Van Hove's only substantial departures from Miller are the beginning and end. At the start, when black walls are slowly raised and lawyer/Greek chorus Alfieri (Michael Gould) begins his ominous discourse, Eddie and pal/co-worker Louis (Richard Hansell) are showering--with the water conjuring a baptismal cleansing as it disappears down a drain on the floor. About the finish, I won't say more than it's a can't-look-at-can't-turn-away-from coup de theatre somewhat the obverse of the opening image.
The story is a painful one. It's Eddie's undoing when wife Beatrice (Nicola Walker; I saw understudy Samantha Coughlan) gives shelter to illegal immigrant relatives. They're quietly brooding Marco (Emun Elliott) and eager young and blond Rodolpho (Luke Norris). Eddie and Beatrice's young ward Catherine (Phoebe Fox) fall for each other, and the development unhinges Eddie, who has eyes for Catherine but won't cop to it.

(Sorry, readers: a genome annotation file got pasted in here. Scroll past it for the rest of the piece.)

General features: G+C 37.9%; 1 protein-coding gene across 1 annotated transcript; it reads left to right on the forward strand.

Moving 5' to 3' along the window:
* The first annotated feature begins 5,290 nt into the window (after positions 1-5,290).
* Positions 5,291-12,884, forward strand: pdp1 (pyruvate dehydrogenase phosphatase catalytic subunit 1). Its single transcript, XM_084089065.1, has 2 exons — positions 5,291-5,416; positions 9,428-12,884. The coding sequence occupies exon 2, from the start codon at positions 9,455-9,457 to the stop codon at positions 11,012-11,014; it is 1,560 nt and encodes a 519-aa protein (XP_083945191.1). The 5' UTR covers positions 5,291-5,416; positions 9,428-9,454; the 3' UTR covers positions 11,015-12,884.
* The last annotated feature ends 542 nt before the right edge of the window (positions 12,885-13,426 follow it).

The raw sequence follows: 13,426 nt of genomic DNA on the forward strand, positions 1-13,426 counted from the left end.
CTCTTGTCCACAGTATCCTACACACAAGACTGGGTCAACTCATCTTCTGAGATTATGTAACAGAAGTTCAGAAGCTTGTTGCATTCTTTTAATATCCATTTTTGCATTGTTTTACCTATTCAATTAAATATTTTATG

While too much obvious religious music underscores just about all the action--Tom Gibbons supplies it, undoubtedly because van Hove insisted--the acting initially seems turgid but kicks in as tragedy mounts. Exempt from any negative criticism, though, is Strong. From the get-go, he clearly knows exactly what Eddie Carbone is about. Talk about naturalistic acting, here it is in full force. Whereas other cast members are filling their roles well, Strong's Eddie just inexorably is who he is.